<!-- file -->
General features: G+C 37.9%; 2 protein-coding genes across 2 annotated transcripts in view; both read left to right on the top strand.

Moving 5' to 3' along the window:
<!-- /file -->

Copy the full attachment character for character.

General features: G+C 37.9%; 2 protein-coding genes across 2 annotated transcripts in view; both read left to right on the top strand.

Moving 5' to 3' along the window: